However, HPP has its limitations. After HPP, most of the enzymes are intact, which means the colour and texture (and also flavour) are not stable during chilled shelf life. Another important difference is food safety of non-acidic products, like vegetables or meat. Due to bacterial spores, non-acid food is not safe after HPP treatment.
Enter the new version of HPP, the snappily-named ‘high hydrostatic pressure in combination with temperature’ (HPT) technique, which adds a heating step to the high pressure processing.
The combination of a preheating stage and high pressure is expected to sterilize food products and ensure greater food safety, freshness and nutritional quality, while extending shelf life. In addition, HPT promises to be environmentally friendly thanks to its low energy costs and reduced water consumption.
“We are testing its efficacy on prepared meals with extended shelf life, including soups and ready-to-eat meals that contain chicken and fish. If the HPT technology works, it could be applied to other foodstuffs in the future,” explained Duffy.
The high hydrostatic pressure on its own inactivates vegetative bacteria on the food, but not the spores that could make it unsafe or lead to spoilage.
Thus, scientists are investigating if submitting the food product to the high pressure treatment, in combination with temperatures of about 90°C, will inactivate such spores while guaranteeing quality, safety and taste and in addition to giving a long shelf life — conditions that are much valued by the market and the catering industry.
HPT promises much, but has not yet been scaled up and fully implemented into the food industry to be compared against existing food processing techniques.
The HIPSTER project
The European HIPSTER research project is aimed at validating, implementing and marketing this new method.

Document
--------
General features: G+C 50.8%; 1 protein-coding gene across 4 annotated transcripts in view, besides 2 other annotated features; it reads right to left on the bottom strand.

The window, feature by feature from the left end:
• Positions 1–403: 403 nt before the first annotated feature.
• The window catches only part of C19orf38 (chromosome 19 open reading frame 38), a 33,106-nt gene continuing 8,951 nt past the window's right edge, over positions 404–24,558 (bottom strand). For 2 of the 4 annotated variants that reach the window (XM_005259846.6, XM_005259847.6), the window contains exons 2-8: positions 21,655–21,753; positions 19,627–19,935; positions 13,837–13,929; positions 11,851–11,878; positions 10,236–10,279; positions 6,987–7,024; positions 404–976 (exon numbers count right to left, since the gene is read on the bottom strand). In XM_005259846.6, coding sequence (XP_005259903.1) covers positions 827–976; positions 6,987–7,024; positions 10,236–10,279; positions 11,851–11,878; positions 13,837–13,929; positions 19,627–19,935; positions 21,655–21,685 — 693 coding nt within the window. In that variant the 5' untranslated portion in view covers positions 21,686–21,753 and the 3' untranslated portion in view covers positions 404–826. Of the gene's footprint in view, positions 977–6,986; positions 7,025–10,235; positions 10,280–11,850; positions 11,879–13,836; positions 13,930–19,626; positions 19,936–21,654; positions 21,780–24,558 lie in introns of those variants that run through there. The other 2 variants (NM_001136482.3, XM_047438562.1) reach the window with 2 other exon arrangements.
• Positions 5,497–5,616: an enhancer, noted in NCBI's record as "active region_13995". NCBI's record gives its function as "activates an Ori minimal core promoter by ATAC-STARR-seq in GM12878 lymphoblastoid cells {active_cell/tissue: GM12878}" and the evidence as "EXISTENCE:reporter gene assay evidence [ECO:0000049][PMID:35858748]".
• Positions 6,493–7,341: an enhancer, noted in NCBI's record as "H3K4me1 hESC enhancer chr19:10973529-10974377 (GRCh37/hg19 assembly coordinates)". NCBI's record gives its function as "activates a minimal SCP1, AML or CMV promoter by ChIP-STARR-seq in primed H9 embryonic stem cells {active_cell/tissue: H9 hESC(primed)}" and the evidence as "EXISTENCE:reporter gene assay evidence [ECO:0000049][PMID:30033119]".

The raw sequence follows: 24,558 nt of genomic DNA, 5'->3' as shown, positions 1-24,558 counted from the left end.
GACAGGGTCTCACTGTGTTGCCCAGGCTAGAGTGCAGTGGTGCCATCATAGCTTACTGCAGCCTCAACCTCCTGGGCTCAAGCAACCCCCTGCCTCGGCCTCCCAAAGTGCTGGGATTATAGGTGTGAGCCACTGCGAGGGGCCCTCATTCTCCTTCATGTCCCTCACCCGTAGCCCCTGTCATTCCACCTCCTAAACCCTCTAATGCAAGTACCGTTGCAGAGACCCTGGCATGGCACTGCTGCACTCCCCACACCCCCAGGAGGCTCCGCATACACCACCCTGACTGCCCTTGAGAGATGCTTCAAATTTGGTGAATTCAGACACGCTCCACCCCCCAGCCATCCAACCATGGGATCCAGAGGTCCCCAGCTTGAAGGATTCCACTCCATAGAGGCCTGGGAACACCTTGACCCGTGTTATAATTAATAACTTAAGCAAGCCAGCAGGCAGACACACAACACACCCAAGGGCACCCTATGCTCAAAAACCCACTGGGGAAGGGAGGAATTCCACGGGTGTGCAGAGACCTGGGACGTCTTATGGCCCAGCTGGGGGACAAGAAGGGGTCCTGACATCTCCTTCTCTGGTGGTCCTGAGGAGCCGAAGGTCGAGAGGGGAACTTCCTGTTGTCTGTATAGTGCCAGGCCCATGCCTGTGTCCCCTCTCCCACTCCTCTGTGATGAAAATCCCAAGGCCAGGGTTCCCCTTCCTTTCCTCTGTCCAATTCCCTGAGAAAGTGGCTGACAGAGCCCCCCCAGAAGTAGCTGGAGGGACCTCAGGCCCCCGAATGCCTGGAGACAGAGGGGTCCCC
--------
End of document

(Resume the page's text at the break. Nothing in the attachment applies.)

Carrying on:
Nine European partners (five industries and four RTD organisations) will work together until August 2017, to implement HPT in the food industry on an industrial scale.
HIPSTER addresses the main barriers preventing the first market introduction and full deployment of HPT. The project will focus on the following activities:
• Identify process windows (pressure/temperature/time) ensuring inactivation of pathogens and spoilage microorganisms using defined model systems and real foods.
• Engineering and construction of a full-scale HPT equipment unit suitable for processing at different pressure/temperature ranges. The equipment is based on an innovative design of the vessel. Include auxiliary units for the preheating and cooling.
• Construction of tools (sensors, gauges, etc) for process monitoring.
• Develop a public database containing microbial kinetic parameters determined under well-defined processing conditions for guidance to food industry and control authorities.
• Pilot and industrial scale testing of HPT treatments.
• Experimental production of a range of new food products (ready-to-eat and ready-to-use fish, meat and vegetable products).
• Shelf life studies.
• Viability study: compliance with legal requirements, economic feasibility and sustainability.
• Demonstrating in full-scale operational conditions the sustainability and techno-economic feasibility of the equipment and tools developed in collaboration with end users from the food sector.
Dissemination and exploitation:
• Communication of the technology to the broad public.
• Market plan to be deployed by each of the industrial partners.
It would be a remarkable development to embrace processed food without the current connotations. This is a HIPSTER we can all embrace!